There are fairer ways to fund social care for all

<span>Photograph: Dominic Dibbs/Alamy</span>
Photograph: Dominic Dibbs/Alamy

Once again, Polly Toynbee deploys her deep knowledge of the deficiencies of social services to good effect (People are dying waiting for social care. Wealthy people’s inheritance issues are not a priority, 22 November). Policy reform needs to focus first on the weakness of the care sector, where poor pay, staffing problems and inadequate training lead people of my age – as they observe how friends and neighbours are being treated – to cross their fingers and hope they can at least avoid institutional care.

Second, there is a need to recognise the particular unfairness that arises from the failure to regard dementia as an illness, denying its sufferers a fully funded response from the NHS. Informal and family care can achieve much, but it is dementia that imposes unbearable demands.

If attention is given to these two issues, costs will of course rise. It is reasonable to expect people who have accumulated substantial assets to contribute to these costs. But since severe need for care is hard to anticipate in advance, the means-testing system can in that sense be seen as an arbitrary and unpredictable tax falling on the unlucky within that group. There are other ways of raising resources from the asset-rich, notably the improvement and extension of inheritance tax and the imposition of a wealth tax.
Michael Hill
Emeritus professor of social policy, University of Newcastle

• Thank you, Polly Toynbee, for making the distinction between the urgent need for better funding of social care and the not unreasonable aspiration to try to end the lottery of how care needs can affect potential inheritance assets.

Andrew Dilnot proposed the introduction of a lifetime maximum personal contribution to care costs; in September last year, the Tories said they would set this at £86,000 (although they have now delayed its introduction until October 2025). That would be a massive bonus for the beneficiaries of the better-off, whose estates may be worth 10 times that figure and more. In contrast, somebody whose only capital asset is a modest house in the provinces could still be spending well over 50% of their potential estate.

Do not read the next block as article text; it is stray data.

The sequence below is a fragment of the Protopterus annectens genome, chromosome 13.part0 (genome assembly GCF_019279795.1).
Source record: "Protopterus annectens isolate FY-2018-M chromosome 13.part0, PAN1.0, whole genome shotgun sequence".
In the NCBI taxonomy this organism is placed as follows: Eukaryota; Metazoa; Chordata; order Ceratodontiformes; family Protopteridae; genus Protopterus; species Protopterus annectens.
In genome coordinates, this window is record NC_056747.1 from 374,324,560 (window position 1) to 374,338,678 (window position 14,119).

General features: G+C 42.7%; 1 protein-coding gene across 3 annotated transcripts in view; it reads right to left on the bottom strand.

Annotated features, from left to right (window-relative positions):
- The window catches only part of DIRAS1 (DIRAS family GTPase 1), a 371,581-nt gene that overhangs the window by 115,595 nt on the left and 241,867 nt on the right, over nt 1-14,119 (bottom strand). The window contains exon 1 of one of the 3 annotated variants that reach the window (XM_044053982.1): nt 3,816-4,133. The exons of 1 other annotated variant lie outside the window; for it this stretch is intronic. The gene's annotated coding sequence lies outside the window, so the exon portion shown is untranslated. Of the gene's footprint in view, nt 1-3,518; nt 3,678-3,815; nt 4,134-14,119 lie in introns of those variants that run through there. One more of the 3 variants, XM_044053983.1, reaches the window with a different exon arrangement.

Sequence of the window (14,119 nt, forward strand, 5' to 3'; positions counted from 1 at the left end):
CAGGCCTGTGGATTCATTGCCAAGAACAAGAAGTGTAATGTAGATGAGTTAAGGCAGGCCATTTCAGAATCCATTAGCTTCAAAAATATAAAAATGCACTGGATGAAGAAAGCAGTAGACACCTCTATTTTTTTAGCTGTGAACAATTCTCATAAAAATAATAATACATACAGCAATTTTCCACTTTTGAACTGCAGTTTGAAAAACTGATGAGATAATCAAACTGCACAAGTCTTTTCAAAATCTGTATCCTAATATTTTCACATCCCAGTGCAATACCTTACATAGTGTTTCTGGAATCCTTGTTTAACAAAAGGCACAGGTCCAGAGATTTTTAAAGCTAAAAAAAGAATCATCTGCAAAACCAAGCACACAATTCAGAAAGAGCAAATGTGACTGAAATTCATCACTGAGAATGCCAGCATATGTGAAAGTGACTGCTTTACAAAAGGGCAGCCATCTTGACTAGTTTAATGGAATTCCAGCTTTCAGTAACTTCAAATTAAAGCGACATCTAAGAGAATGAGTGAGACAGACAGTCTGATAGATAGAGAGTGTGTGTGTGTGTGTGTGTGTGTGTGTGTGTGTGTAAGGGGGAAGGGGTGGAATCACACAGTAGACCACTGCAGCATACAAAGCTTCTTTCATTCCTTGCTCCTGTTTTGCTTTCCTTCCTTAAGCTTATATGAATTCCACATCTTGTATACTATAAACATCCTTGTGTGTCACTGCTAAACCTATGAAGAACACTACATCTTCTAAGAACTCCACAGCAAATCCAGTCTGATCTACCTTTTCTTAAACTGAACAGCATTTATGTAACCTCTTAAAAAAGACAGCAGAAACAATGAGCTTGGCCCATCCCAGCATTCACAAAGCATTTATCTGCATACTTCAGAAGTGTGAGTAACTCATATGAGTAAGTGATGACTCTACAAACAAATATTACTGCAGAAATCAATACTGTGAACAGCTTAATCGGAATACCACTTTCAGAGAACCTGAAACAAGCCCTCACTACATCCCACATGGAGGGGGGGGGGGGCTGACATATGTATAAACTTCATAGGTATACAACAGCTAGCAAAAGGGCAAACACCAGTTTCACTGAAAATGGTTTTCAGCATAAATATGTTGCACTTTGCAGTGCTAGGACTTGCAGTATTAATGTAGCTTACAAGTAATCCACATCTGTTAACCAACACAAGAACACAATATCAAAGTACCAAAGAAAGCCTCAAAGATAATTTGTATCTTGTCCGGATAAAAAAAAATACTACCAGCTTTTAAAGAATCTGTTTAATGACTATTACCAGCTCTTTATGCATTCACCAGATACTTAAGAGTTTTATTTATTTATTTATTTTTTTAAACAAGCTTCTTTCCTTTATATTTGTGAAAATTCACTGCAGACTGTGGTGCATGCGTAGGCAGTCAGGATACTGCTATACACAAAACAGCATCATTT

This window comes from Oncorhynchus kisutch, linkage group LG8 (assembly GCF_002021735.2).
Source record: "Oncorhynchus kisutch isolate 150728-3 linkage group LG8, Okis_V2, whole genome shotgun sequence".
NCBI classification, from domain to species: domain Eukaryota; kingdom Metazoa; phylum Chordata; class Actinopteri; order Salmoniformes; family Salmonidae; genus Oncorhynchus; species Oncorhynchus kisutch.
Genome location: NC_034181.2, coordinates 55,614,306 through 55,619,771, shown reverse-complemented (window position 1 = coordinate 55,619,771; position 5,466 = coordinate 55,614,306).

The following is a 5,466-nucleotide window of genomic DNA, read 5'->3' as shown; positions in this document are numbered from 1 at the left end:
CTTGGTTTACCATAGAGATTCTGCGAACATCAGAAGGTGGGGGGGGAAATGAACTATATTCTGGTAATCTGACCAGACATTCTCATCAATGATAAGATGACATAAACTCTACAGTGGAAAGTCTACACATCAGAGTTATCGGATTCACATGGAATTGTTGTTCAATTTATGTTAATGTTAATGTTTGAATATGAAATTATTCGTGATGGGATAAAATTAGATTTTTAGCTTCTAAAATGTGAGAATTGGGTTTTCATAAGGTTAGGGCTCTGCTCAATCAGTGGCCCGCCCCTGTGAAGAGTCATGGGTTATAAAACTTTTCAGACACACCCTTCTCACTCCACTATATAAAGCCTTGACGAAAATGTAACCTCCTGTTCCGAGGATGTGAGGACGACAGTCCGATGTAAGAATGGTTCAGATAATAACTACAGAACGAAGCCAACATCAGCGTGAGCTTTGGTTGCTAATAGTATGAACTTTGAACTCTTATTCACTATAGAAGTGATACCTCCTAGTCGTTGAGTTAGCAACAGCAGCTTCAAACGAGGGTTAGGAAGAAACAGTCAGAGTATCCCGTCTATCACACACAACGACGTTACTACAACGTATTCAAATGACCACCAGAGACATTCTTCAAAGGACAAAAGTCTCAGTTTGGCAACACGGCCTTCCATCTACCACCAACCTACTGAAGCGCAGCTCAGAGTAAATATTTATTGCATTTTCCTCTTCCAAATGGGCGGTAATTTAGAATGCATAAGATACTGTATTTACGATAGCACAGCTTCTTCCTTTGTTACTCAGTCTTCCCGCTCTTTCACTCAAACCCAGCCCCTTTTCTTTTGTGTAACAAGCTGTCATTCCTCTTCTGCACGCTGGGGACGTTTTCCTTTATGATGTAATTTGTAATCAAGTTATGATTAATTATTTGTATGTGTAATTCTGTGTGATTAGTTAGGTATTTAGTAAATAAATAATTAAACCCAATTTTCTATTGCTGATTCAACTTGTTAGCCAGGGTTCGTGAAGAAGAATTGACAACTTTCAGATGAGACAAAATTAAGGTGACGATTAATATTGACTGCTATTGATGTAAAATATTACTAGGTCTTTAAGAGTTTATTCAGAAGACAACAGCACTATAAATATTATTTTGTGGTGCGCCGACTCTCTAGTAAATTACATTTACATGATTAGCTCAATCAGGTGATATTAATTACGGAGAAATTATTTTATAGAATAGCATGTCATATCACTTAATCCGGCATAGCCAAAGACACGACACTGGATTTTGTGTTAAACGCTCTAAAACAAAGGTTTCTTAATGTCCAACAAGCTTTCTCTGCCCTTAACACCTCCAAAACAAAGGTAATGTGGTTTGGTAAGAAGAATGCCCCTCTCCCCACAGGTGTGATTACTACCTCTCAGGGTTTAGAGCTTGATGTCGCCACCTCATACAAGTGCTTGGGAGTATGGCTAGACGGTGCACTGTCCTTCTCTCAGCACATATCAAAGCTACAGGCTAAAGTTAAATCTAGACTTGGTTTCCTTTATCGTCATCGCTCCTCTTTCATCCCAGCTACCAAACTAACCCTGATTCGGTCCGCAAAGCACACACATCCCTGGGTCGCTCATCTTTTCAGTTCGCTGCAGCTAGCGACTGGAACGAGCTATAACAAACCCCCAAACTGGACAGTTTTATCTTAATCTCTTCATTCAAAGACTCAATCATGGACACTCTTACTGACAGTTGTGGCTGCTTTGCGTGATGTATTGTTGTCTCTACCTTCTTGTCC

Dilnot also recommended raising the means-tested threshold, above which people are liable for the full cost of their care, from the current £23,250 to £100,000. If that were to be implemented without the lifetime maximum limit, it would greatly favour the beneficiaries of the less wealthy.

This is a policy that ought to appeal more to the Labour party than the Tories. But until the dire state of social care services is addressed by a substantial increase in public funding, even a fairer, less regressive approach to inheritance issues is unlikely to be an affordable priority.
John Harvey
Hayfield, Derbyshire

• Helping a relative in Ireland has brought me into close contact with its Fair Deal scheme for supporting those who need full-time care. Recipients have to contribute 80% of their annual income, plus 22.5% of the value of their home and other assets, towards the cost of their care. The Irish state’s Health Service Executive (HSE) pays the rest.

Various committed expenses are deducted from the assessed income and the first €36,000 of anyone’s assets are disregarded. Thus poorer families are protected. Even for the rich, it may be worth taking up the deal because the HSE is charged less per resident month than private customers.

The Fair Deal gives clarity and certainty to the person needing care and their relatives, and also to the care sector, supporting investment, recruitment and career development. I suggest all UK politicians take an urgent look at it.
Tim Johnson

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